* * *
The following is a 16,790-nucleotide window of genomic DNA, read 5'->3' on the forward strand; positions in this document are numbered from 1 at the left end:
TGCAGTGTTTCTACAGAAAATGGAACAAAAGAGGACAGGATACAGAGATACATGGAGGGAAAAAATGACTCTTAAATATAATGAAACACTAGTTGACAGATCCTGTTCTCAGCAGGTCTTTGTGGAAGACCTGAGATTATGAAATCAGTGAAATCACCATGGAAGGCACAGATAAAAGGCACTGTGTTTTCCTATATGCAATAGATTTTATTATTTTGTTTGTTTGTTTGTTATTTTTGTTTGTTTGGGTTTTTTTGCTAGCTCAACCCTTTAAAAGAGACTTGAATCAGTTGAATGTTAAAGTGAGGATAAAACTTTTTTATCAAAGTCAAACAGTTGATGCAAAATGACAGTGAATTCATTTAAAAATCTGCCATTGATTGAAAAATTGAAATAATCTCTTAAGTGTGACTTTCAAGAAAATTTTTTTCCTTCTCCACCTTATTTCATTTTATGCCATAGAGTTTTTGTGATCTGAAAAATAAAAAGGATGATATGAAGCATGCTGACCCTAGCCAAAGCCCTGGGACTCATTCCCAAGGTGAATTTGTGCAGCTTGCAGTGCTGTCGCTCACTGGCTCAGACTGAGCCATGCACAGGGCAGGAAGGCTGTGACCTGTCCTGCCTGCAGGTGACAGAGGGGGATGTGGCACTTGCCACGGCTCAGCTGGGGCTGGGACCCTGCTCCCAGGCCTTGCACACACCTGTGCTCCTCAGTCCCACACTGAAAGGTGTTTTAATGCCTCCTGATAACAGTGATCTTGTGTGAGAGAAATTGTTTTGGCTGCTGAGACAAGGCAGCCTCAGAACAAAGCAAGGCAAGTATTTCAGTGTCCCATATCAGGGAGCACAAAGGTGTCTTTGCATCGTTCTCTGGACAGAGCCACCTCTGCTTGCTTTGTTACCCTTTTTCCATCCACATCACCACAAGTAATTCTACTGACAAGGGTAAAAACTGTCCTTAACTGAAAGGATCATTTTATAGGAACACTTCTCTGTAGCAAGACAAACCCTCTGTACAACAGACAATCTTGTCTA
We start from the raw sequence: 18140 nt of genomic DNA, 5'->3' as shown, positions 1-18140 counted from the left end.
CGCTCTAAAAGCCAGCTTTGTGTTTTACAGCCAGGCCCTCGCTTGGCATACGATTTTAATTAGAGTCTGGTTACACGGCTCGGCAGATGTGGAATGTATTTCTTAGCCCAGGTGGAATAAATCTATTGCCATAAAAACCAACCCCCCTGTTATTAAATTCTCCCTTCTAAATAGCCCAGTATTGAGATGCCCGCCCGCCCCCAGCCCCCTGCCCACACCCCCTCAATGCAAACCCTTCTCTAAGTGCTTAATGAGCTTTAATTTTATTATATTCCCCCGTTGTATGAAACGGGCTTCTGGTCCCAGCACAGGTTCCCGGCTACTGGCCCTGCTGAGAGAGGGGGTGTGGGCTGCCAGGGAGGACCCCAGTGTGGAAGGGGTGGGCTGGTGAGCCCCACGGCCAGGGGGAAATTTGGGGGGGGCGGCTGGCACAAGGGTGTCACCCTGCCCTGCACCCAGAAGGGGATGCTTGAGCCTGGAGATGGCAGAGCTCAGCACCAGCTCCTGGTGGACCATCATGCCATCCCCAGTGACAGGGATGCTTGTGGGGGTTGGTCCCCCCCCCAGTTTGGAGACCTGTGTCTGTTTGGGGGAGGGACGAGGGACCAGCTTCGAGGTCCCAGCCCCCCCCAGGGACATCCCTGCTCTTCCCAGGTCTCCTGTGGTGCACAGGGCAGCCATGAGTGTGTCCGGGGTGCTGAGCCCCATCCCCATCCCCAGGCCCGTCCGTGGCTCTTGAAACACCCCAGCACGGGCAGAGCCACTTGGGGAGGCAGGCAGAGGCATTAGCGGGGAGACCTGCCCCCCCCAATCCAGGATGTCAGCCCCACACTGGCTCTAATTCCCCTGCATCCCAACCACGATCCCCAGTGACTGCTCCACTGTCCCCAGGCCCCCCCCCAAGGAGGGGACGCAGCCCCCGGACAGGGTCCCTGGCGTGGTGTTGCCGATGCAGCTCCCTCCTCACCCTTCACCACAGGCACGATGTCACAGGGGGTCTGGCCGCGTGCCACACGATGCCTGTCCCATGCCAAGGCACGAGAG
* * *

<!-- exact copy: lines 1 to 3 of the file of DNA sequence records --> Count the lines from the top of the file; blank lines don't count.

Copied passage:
The following is a 16,790-nucleotide window of genomic DNA, read 5'->3' on the forward strand; positions in this document are numbered from 1 at the left end:
TGCAGTGTTTCTACAGAAAATGGAACAAAAGAGGACAGGATACAGAGATACATGGAGGGAAAAAATGACTCTTAAATATAATGAAACACTAGTTGACAGATCCTGTTCTCAGCAGGTCTTTGTGGAAGACCTGAGATTATGAAATCAGTGAAATCACCATGGAAGGCACAGATAAAAGGCACTGTGTTTTCCTATATGCAATAGATTTTATTATTTTGTTTGTTTGTTTGTTATTTTTGTTTGTTTGGGTTTTTTTGCTAGCTCAACCCTTTAAAAGAGACTTGAATCAGTTGAATGTTAAAGTGAGGATAAAACTTTTTTATCAAAGTCAAACAGTTGATGCAAAATGACAGTGAATTCATTTAAAAATCTGCCATTGATTGAAAAATTGAAATAATCTCTTAAGTGTGACTTTCAAGAAAATTTTTTTCCTTCTCCACCTTATTTCATTTTATGCCATAGAGTTTTTGTGATCTGAAAAATAAAAAGGATGATATGAAGCATGCTGACCCTAGCCAAAGCCCTGGGACTCATTCCCAAGGTGAATTTGTGCAGCTTGCAGTGCTGTCGCTCACTGGCTCAGACTGAGCCATGCACAGGGCAGGAAGGCTGTGACCTGTCCTGCCTGCAGGTGACAGAGGGGGATGTGGCACTTGCCACGGCTCAGCTGGGGCTGGGACCCTGCTCCCAGGCCTTGCACACACCTGTGCTCCTCAGTCCCACACTGAAAGGTGTTTTAATGCCTCCTGATAACAGTGATCTTGTGTGAGAGAAATTGTTTTGGCTGCTGAGACAAGGCAGCCTCAGAACAAAGCAAGGCAAGTATTTCAGTGTCCCATATCAGGGAGCACAAAGGTGTCTTTGCATCGTTCTCTGGACAGAGCCACCTCTGCTTGCTTTGTTACCCTTTTTCCATCCACATCACCACAAGTAATTCTACTGACAAGGGTAAAAACTGTCCTTAACTGAAAGGATCATTTTATAGGAACACTTCTCTGTAGCAAGACAAACCCTCTGTACAACAGACAATCTTGTCTA
We start from the raw sequence: 18140 nt of genomic DNA, 5'->3' as shown, positions 1-18140 counted from the left end.